ERIC Number: ED215352
Record Type: RIE
Publication Date: 1982-Apr
Reference Count: 0
Human Teaching and Machine Entertainment: Should This Marriage Be Saved?
To determine whether students gain more knowledge and stronger impressions from reading a play or from viewing the play on videotape, two groups of college students were presented with an excerpt from Arthur Miller's "Incident at Vichy." One group was to read the excerpt and the other group was to view the same excerpt from a public television production. After the students had read or viewed the excerpt they answered questions designed to test their comprehension and also the emotional impact of the two kinds of presentations. The students were also given a preliminary set of questions intended to insure that the two groups did not vary significantly in their attitudes toward viewing and reading or toward the subject matter of the script. Both groups of students received instructions to pay attention to detail because they would be questioned afterwards. Results showed that students seemed to have stronger emotional reactions to visual presentations than to the printed word. The viewers of the videotape seemed to find the play more interesting and emotionally affecting, and a higher percentage of students actually changed opinions of the play as a result of viewing the excerpt. The findings suggest that regardless of how a teacher may respond to visual presentations, students generally find various machines to be entertaining enhancers of the written word. (HOD)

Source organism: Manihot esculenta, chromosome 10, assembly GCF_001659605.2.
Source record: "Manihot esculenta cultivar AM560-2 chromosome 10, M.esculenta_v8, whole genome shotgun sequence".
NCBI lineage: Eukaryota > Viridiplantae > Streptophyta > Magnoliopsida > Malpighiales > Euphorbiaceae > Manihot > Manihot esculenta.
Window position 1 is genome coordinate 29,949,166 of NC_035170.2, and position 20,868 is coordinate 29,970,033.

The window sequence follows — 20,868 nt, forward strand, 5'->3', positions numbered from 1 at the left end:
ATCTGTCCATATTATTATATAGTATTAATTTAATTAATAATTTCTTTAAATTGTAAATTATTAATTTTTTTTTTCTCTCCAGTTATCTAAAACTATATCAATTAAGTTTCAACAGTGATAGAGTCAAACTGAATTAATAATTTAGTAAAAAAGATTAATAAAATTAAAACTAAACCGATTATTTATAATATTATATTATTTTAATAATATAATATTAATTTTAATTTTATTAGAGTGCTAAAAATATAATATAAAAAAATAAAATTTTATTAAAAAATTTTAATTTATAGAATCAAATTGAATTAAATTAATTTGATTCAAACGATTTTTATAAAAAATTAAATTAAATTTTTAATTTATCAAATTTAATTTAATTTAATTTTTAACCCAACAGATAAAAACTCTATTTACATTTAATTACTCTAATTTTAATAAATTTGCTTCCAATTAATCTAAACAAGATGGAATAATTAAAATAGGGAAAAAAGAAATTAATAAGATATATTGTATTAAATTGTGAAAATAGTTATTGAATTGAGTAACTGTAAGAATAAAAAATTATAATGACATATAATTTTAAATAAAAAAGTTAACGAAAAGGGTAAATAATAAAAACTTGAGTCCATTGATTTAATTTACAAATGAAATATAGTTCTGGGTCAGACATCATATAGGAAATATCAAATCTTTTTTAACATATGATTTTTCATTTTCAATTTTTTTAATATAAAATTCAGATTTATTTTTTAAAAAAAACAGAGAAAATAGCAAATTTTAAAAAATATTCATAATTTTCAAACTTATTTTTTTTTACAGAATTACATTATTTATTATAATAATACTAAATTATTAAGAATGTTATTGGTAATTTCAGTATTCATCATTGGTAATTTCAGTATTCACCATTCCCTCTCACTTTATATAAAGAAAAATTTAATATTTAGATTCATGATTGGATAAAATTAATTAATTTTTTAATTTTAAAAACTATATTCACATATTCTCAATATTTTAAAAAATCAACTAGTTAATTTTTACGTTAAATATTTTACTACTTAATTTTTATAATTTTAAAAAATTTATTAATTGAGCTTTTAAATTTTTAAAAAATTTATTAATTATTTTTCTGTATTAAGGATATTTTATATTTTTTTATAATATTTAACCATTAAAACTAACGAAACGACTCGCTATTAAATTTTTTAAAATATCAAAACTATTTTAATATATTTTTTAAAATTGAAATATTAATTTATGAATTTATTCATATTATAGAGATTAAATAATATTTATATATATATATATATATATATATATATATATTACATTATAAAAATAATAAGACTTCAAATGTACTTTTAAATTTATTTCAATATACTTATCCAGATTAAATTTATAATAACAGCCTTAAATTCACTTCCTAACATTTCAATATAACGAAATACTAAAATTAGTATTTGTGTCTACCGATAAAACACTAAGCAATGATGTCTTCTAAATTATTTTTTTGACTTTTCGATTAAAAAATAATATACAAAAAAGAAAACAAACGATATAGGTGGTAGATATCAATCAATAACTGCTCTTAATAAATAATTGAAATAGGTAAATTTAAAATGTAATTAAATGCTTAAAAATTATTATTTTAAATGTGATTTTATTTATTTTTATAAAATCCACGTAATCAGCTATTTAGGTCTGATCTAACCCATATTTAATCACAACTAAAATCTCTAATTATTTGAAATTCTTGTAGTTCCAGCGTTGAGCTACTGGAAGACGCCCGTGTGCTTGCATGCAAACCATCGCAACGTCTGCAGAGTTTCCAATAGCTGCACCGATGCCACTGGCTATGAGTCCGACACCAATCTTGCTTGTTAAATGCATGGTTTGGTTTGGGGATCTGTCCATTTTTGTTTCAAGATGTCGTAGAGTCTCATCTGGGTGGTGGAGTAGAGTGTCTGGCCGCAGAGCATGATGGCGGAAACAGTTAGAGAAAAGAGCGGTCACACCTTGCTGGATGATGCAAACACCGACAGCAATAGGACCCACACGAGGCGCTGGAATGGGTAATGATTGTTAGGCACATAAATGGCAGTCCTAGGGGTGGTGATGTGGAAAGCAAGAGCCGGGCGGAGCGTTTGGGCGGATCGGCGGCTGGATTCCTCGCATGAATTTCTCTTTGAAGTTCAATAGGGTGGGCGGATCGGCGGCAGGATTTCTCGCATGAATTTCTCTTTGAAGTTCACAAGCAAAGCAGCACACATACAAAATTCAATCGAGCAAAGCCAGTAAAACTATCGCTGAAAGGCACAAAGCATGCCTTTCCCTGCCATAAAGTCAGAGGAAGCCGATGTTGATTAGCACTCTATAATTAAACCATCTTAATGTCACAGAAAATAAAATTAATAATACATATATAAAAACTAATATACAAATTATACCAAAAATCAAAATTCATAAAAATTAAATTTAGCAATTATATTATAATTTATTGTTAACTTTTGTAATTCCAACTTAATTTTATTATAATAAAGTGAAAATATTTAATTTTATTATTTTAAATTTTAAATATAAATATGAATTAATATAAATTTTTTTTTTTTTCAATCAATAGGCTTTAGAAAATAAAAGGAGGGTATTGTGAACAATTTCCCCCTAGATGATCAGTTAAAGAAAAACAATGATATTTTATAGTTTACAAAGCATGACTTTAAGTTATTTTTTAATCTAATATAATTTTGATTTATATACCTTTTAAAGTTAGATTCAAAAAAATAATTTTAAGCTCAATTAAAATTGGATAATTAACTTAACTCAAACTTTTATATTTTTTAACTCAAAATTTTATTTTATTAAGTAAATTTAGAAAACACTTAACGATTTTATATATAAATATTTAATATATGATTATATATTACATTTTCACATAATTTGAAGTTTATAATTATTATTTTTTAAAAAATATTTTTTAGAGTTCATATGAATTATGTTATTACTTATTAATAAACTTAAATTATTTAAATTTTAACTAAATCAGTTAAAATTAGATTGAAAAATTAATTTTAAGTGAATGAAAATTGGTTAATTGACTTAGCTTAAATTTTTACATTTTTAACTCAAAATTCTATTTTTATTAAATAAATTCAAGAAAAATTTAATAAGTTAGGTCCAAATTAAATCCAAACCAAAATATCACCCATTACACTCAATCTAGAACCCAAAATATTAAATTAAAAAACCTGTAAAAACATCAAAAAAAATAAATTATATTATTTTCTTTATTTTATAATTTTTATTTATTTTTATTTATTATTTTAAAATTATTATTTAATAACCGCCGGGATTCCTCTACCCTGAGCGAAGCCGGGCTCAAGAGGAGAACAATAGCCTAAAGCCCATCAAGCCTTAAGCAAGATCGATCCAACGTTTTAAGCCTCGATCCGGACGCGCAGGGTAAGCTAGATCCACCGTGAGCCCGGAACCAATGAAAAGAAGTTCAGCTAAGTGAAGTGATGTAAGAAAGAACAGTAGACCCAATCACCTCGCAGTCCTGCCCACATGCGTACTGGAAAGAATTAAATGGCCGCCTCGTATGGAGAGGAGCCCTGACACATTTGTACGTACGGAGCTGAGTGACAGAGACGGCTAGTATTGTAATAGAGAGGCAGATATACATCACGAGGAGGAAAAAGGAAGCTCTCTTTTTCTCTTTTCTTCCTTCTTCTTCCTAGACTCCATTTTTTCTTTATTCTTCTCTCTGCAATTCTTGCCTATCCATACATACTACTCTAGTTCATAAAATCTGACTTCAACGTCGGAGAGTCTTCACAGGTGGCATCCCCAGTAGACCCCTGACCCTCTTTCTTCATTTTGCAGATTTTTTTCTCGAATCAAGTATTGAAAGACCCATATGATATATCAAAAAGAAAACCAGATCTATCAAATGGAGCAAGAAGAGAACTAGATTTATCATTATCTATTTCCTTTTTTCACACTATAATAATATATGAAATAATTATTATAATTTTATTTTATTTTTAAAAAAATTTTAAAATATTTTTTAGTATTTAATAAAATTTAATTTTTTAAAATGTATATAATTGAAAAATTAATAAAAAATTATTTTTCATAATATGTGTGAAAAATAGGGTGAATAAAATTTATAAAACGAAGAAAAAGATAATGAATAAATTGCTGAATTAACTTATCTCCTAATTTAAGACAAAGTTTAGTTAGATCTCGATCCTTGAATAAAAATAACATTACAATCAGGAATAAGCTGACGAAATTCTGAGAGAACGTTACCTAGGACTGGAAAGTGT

Publication Type: Reports - Research; Speeches/Meeting Papers; Guides - Classroom - Teacher
Education Level: N/A
Authoring Institution: N/A
Identifiers: Audience Response; Reader Response
Note: Paper presented at the Annual Meeting of the College English Association (13th, Houston, TX, April 15-17, 1982).